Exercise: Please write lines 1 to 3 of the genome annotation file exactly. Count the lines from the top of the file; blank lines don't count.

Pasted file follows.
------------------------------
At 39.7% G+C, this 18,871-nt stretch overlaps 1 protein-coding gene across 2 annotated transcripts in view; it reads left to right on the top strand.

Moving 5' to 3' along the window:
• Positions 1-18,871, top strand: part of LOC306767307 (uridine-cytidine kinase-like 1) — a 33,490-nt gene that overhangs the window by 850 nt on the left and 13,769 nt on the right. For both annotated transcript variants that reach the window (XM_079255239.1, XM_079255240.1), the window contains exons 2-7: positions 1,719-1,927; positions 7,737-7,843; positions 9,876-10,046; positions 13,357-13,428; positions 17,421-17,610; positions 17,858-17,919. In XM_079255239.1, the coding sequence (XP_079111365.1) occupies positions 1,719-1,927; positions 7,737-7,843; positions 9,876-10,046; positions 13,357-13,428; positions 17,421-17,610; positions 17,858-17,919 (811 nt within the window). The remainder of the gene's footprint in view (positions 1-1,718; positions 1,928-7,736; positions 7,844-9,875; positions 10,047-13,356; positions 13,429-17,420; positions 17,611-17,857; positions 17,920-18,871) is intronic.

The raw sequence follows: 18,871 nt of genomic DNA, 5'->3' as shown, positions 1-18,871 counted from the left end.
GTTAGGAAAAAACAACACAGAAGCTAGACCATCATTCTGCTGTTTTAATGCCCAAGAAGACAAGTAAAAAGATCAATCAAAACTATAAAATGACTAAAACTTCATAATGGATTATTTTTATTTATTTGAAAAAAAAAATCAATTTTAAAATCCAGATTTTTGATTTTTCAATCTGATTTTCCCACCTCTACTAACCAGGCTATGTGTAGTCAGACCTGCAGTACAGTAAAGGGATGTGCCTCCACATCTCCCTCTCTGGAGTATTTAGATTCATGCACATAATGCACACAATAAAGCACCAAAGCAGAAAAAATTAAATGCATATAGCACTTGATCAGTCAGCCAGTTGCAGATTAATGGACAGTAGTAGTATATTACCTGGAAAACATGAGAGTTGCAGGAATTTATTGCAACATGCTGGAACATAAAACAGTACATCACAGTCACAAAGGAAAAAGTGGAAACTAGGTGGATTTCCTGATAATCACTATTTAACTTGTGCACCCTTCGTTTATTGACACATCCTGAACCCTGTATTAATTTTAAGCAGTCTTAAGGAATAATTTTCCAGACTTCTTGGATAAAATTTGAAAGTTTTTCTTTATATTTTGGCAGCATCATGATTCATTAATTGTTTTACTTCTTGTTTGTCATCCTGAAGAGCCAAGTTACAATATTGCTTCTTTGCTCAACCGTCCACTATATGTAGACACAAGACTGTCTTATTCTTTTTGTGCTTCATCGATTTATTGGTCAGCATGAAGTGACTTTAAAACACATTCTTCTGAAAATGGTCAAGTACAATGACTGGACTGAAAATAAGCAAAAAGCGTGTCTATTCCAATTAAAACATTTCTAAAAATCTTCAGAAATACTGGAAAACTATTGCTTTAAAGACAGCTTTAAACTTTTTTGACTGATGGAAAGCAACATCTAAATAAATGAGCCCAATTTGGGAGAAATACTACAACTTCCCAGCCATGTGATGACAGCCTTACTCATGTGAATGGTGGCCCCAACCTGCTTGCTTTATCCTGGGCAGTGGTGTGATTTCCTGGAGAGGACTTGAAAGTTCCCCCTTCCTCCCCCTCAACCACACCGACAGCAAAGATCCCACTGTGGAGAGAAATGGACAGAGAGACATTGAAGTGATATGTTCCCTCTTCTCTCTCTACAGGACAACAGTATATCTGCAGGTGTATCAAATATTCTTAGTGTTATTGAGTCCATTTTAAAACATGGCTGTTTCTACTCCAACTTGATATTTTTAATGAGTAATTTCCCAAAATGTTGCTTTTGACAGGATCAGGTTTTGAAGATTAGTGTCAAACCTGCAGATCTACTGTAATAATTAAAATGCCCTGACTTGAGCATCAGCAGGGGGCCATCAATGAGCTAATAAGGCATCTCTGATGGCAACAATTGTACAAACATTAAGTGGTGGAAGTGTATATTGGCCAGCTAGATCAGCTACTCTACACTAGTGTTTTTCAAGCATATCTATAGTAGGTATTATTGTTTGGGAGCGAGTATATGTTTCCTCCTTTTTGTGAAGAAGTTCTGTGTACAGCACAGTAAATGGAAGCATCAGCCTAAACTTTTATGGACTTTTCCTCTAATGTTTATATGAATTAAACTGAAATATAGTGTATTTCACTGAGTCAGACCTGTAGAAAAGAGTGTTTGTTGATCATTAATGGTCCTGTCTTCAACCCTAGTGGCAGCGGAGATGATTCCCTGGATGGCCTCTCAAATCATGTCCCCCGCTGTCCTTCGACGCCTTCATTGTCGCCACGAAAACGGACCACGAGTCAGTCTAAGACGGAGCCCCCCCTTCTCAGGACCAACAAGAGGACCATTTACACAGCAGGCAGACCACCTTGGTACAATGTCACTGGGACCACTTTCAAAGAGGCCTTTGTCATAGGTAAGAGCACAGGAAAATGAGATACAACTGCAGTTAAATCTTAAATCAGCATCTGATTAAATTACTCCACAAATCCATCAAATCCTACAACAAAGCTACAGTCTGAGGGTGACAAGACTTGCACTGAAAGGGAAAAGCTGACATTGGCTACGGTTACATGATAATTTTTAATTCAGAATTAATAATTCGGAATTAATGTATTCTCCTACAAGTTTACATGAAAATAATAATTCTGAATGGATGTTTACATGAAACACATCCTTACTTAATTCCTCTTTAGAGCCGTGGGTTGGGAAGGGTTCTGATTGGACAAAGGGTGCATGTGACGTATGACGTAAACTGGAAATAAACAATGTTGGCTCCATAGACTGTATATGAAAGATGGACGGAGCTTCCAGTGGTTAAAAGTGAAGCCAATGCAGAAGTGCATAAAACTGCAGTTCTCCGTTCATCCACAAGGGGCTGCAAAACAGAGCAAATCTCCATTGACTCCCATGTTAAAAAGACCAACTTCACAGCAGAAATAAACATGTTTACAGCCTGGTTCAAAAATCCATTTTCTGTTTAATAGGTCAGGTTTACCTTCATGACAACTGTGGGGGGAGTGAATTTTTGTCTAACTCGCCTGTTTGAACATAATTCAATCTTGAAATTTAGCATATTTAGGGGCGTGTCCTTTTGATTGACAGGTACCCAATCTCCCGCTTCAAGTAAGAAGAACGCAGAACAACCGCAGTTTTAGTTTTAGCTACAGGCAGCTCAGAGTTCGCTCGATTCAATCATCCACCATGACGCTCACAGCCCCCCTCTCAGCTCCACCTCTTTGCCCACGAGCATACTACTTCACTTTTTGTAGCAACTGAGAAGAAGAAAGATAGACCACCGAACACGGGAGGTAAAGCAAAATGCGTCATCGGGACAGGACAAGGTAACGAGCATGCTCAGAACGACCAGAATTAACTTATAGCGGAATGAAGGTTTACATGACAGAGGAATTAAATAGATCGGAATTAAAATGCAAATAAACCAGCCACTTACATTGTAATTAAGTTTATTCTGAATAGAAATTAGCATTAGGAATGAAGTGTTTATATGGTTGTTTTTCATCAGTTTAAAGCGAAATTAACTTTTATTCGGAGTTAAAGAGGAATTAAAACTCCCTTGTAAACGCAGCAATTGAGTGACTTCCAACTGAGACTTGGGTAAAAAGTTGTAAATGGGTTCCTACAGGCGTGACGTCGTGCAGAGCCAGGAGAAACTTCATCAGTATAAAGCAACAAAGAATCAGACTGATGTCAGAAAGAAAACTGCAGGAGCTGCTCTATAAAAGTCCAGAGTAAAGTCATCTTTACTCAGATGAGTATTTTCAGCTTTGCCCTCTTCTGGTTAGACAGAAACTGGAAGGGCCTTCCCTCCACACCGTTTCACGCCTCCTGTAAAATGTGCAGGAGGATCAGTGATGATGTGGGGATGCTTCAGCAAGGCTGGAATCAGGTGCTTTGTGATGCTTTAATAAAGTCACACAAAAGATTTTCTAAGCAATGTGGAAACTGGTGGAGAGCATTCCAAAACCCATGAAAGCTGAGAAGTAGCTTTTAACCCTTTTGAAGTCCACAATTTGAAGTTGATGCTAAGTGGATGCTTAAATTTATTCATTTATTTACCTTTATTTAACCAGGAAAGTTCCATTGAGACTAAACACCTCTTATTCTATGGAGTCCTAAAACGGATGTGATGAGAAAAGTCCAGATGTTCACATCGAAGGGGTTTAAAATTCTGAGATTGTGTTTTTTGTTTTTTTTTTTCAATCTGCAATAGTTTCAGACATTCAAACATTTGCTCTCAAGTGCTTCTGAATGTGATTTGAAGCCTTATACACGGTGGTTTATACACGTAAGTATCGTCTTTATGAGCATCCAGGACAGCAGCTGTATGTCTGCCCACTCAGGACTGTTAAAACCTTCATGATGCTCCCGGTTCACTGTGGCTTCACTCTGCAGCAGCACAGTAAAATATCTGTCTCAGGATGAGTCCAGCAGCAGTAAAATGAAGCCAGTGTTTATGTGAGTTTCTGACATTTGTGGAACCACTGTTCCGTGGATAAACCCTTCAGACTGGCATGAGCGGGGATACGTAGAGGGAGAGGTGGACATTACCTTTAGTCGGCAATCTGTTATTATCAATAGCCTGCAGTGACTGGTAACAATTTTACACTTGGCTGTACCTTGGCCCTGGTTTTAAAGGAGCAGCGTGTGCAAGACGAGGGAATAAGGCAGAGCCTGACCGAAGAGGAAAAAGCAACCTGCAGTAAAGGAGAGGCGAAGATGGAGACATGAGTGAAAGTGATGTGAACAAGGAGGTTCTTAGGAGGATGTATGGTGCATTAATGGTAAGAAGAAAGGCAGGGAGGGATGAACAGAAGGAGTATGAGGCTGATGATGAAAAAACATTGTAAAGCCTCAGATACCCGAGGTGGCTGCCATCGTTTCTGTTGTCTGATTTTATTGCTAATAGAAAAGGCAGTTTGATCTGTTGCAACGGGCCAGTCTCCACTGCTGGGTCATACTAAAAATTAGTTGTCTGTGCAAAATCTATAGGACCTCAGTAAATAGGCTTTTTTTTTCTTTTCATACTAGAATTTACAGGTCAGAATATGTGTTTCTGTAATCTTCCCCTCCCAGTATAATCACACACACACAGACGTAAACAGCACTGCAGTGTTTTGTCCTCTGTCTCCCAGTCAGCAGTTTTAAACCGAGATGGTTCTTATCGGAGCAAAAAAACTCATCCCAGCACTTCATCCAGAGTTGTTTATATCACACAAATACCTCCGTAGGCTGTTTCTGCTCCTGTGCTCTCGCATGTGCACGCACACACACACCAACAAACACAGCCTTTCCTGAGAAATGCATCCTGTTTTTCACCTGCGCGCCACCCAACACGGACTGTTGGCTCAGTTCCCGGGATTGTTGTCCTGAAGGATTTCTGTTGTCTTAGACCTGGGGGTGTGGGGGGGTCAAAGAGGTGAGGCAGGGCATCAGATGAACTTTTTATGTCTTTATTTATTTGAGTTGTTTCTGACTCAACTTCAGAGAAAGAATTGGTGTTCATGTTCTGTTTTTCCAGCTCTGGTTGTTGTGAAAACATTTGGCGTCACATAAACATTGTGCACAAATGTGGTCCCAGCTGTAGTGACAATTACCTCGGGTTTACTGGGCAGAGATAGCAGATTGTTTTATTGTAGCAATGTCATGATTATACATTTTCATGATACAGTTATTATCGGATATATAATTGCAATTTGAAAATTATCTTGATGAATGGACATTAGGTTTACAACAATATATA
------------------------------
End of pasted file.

At 39.7% G+C, this 18,871-nt stretch overlaps 1 protein-coding gene across 2 annotated transcripts in view; it reads left to right on the top strand.

Moving 5' to 3' along the window:
• Positions 1-18,871, top strand: part of LOC306767307 (uridine-cytidine kinase-like 1) — a 33,490-nt gene that overhangs the window by 850 nt on the left and 13,769 nt on the right. For both annotated transcript variants that reach the window (XM_079255239.1, XM_079255240.1), the window contains exons 2-7: positions 1,719-1,927; positions 7,737-7,843; positions 9,876-10,046; positions 13,357-13,428; positions 17,421-17,610; positions 17,858-17,919. In XM_079255239.1, the coding sequence (XP_079111365.1) occupies positions 1,719-1,927; positions 7,737-7,843; positions 9,876-10,046; positions 13,357-13,428; positions 17,421-17,610; positions 17,858-17,919 (811 nt within the window). The remainder of the gene's footprint in view (positions 1-1,718; positions 1,928-7,736; positions 7,844-9,875; positions 10,047-13,356; positions 13,429-17,420; positions 17,611-17,857; positions 17,920-18,871) is intronic.